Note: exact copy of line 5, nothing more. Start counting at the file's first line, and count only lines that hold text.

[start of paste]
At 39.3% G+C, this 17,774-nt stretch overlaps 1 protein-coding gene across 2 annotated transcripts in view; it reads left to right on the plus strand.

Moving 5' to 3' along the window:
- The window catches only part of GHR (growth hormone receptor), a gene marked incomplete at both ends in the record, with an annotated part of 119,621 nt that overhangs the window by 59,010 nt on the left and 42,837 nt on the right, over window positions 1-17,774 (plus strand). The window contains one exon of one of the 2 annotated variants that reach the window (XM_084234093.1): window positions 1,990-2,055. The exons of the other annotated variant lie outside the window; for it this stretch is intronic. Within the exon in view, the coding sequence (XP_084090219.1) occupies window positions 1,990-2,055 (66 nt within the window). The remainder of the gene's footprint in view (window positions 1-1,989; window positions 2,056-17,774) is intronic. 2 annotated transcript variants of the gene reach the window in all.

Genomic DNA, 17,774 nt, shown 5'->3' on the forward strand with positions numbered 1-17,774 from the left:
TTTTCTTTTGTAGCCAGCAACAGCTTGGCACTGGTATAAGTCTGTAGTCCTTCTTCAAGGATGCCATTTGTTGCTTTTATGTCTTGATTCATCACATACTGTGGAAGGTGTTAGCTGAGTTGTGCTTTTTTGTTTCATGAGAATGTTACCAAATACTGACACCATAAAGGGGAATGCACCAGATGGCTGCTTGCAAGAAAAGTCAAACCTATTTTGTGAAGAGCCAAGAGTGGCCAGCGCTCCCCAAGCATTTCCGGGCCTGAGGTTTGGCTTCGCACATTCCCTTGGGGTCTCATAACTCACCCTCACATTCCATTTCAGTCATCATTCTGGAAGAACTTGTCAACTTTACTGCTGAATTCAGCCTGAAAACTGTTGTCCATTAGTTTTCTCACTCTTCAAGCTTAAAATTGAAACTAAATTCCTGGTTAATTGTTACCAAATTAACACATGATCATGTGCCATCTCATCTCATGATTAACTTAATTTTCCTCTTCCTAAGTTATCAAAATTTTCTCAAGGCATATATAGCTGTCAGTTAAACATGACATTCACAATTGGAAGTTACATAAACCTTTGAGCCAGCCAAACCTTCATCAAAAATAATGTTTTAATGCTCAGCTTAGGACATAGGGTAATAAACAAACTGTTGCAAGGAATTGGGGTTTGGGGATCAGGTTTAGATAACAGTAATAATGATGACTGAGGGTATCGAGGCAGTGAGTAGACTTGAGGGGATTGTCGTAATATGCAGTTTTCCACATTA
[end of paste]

TTTTCTTTTGTAGCCAGCAACAGCTTGGCACTGGTATAAGTCTGTAGTCCTTCTTCAAGGATGCCATTTGTTGCTTTTATGTCTTGATTCATCACATACTGTGGAAGGTGTTAGCTGAGTTGTGCTTTTTTGTTTCATGAGAATGTTACCAAATACTGACACCATAAAGGGGAATGCACCAGATGGCTGCTTGCAAGAAAAGTCAAACCTATTTTGTGAAGAGCCAAGAGTGGCCAGCGCTCCCCAAGCATTTCCGGGCCTGAGGTTTGGCTTCGCACATTCCCTTGGGGTCTCATAACTCACCCTCACATTCCATTTCAGTCATCATTCTGGAAGAACTTGTCAACTTTACTGCTGAATTCAGCCTGAAAACTGTTGTCCATTAGTTTTCTCACTCTTCAAGCTTAAAATTGAAACTAAATTCCTGGTTAATTGTTACCAAATTAACACATGATCATGTGCCATCTCATCTCATGATTAACTTAATTTTCCTCTTCCTAAGTTATCAAAATTTTCTCAAGGCATATATAGCTGTCAGTTAAACATGACATTCACAATTGGAAGTTACATAAACCTTTGAGCCAGCCAAACCTTCATCAAAAATAATGTTTTAATGCTCAGCTTAGGACATAGGGTAATAAACAAACTGTTGCAAGGAATTGGGGTTTGGGGATCAGGTTTAGATAACAGTAATAATGATGACTGAGGGTATCGAGGCAGTGAGTAGACTTGAGGGGATTGTCGTAATATGCAGTTTTCCACATTA